Report on Clergy Compensation

Canon 13.05 (new)

Resolved, That Canon XIII of the Canons of the Diocese of California be amended to insert a new Section 13.05 after the existing Section 13.04 as follows:

Sec. 13.05 Report on Clergy Compensation.

Each Annual Convention of the Diocese of California shall receive a Report on Clergy Compensation, listing for each congregation the average Sunday attendance, Normal Operating Income, the years of ordained experience of each stipendiary cleric, the percent of time each stipendiary cleric works, and total pension-assessable compensation of each stipendiary cleric for the previous year. Congregations and clergy shall not be identified by name or city in the Report. This Report shall be submitted by the Finance Office of the Diocese and shall be published in the Convention Journal and on the Diocese of California website. The report shall also be sent to congregations’ wardens and search committees when they begin the process to call a new stipendiary clergyperson.

Proponents’ Explanation:

The Diocese of California has made great strides in women’s ministry under the leadership of Bishop Marc Andrus. Our first woman Canon to the Ordinary has now been succeeded by the second woman Canon to the Ordinary. Women have been appointed to a number of senior diocesan staff positions, including Canon for Formation, Transition Minister, and Archdeacon. Grace Cathedral has had its first woman Dean. Women’s ministry has been celebrated in special liturgies and at the 2017 Diocesan Convention with guest preacher Bishop Barbara Harris.

Inspired by Bishop Marc’s work in lifting up women’s ministry, the Diocese of California must now examine structural inequities that disproportionately affect women, people of color, and LGBTQ+ people. The House of Bishops committed itself to this work at this year’s General Convention through “A Working Covenant for the Practice of Justice and Equity for All in The Episcopal Church.”[1] The Diocese of California has a robust, well-thought-out scale of minimum compensation for clergy, yet because congregations may pay their clergy as much above the minimum as they wish, the scale of minimum compensation alone cannot ensure equity. The Church Pension Group’s annual reports on clergy compensation have found that male clergy are consistently paid more than women clergy in similar positions, even when controlling for age and years of ordained experience. In 2016, the median compensation for full-time clergy in Province VIII was:

 

Senior clergy

Solo clergy

Associate/assistant/curate

Male

$99,243

$74,500

$60,000

Female

$87,710

$73,496

$69,076

 

At this time CPG does not record the race/ethnicity of clergy, making it difficult to track any disparities between white clergy and clergy of color. CPG’s clergy compensation report will include data on race beginning in 2020. The Office of Transition Ministry has been directed to compile similar information on LGBTQ+ clergy.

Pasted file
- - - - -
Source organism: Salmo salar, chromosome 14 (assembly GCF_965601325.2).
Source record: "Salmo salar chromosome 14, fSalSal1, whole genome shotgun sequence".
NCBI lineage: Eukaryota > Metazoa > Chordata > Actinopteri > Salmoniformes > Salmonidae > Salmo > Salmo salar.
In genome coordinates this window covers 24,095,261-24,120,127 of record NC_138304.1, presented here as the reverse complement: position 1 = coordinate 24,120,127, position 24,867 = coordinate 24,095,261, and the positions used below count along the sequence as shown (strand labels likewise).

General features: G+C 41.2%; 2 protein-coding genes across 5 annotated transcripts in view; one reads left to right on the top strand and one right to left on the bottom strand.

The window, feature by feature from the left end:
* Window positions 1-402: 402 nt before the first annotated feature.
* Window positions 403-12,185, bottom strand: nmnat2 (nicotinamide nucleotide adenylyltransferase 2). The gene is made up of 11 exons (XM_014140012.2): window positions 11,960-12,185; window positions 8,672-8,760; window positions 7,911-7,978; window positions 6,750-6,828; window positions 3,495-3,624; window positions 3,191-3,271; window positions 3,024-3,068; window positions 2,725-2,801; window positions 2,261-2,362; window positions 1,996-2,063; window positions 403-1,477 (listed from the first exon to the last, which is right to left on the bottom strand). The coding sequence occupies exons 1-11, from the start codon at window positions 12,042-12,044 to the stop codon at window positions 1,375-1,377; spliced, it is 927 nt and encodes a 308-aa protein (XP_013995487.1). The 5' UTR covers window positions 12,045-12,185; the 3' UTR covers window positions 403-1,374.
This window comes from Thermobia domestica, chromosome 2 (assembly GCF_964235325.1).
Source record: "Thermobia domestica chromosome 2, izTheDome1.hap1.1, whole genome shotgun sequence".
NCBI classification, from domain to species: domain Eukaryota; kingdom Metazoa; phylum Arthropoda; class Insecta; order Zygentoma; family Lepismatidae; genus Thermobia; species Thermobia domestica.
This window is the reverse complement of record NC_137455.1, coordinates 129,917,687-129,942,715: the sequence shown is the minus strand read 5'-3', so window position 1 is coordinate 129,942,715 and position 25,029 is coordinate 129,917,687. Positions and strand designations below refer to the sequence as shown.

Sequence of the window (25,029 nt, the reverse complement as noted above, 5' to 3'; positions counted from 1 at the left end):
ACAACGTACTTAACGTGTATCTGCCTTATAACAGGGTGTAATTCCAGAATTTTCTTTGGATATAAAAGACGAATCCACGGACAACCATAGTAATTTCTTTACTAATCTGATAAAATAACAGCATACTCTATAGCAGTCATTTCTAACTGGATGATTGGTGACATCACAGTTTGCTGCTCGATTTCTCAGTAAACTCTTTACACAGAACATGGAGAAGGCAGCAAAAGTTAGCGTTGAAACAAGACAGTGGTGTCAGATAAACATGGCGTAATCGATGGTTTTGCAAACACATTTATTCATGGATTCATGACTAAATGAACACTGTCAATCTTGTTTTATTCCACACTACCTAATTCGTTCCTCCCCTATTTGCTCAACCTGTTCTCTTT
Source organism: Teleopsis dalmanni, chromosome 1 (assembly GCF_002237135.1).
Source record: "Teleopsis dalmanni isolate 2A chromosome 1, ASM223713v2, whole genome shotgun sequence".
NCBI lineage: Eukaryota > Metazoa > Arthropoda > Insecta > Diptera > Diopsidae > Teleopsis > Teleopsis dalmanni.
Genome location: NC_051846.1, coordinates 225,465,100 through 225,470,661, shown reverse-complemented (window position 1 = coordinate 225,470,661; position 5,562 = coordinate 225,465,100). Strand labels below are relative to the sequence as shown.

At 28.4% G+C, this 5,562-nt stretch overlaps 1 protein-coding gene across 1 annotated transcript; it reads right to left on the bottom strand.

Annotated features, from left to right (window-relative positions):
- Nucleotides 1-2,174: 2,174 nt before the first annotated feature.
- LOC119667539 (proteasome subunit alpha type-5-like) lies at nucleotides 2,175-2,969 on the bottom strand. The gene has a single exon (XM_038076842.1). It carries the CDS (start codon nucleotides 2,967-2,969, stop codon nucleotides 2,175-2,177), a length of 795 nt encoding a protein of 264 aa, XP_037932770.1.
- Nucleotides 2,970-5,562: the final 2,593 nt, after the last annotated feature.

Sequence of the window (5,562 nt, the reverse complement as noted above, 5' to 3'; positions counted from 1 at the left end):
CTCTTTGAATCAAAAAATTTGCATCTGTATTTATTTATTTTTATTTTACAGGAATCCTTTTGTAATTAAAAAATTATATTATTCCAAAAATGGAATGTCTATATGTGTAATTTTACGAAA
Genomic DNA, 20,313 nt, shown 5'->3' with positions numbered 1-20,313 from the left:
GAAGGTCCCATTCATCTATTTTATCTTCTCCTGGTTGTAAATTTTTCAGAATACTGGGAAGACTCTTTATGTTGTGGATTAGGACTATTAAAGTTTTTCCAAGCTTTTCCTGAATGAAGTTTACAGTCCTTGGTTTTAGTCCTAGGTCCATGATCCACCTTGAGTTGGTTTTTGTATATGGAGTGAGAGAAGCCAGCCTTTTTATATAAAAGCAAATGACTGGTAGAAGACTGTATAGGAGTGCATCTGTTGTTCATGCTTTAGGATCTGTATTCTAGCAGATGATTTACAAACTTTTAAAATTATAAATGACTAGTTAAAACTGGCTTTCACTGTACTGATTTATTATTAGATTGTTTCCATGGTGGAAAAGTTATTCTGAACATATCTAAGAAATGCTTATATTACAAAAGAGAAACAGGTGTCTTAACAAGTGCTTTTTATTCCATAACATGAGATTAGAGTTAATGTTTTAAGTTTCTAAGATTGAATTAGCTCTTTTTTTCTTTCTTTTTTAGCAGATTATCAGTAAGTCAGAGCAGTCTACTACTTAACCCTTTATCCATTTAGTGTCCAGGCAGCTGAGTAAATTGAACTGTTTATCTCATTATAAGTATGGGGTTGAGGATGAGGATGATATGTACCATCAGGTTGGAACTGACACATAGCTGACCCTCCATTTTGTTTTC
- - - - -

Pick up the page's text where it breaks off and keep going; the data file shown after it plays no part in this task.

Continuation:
The proposed canon follows the model practiced by the Diocese of Georgia, which publishes salaries by size of congregation budget, annual Sunday attendance, and clergyperson’s years of ordained experience.[2] This allows for easy comparison between congregations while providing some privacy for individual clergy. Publishing salaries has helped the Diocese of George to reduce its gender pay gap substantially.[3]

A report on clergy compensation is an initial step in remedying pay inequities. First, it shows us where those inequities are. Second, it provides clergy and congregations in the search process with valuable information as they negotiate compensation. Additional steps may be necessary in future years to ensure equity in pay for similar work in similar congregations.

The biblical witness calls us to transparency in our dealings with money. Jesus taught again and again that our relationship with money is a reflection of our relationship with God. Where we place our treasure, we place our hearts also (Matthew 6:21; Luke 12:34). The rules of life of many intentional Christian communities, such as the Iona Community, hold members accountable to each other for their use of money for this reason.[4]

Transparency is a means to an even more biblical end: justice. The Diocese of California is recognized throughout and beyond the Episcopal Church for its commitment to justice. We have the opportunity to lead our Church in working towards equitable compensation as we strive for justice for all, regardless of gender identity, race, or sexuality.

Submitted by:

The Rev. Gia Hayes-Martin, Rector, St. Bede’s, Menlo Park, gia@stbedesmenlopark.org, 650-854-6555
The Rev. Liz Tichenor, Associate Rector, All Souls, Berkeley, liz@allsoulsparish.org, 510-848-1755 (on sabbatical through mid-August)

Endorsed by:

The Rev. Phil Brochard, Rector, All Souls, Berkeley
The Rev. Lindy Bunch, Associate Rector, St. Mark’s, Palo Alto
The Rev. David Erickson, Rector, St. Mary the Virgin, San Francisco
The Rev. Heather Erickson, Assisting Clergy, St. John’s, Ross
The Rev. Paul Fromberg, Rector, St. Gregory of Nyssa, San Francisco
The Rev. Stacey Grossman, Priest-in-Charge, St. Francis of Assisi, Novato
The Rev. Cameron Partridge, Rector, St. Aidan’s, San Francisco
The Rev. Chris Rankin-Williams, Rector, St. John’s, Ross
The Rev. Claire Dietrich Ranna, Rector, Christ Church, Los Altos
The Rev. Ginger Strickland, Associate Rector, St. John’s, Ross

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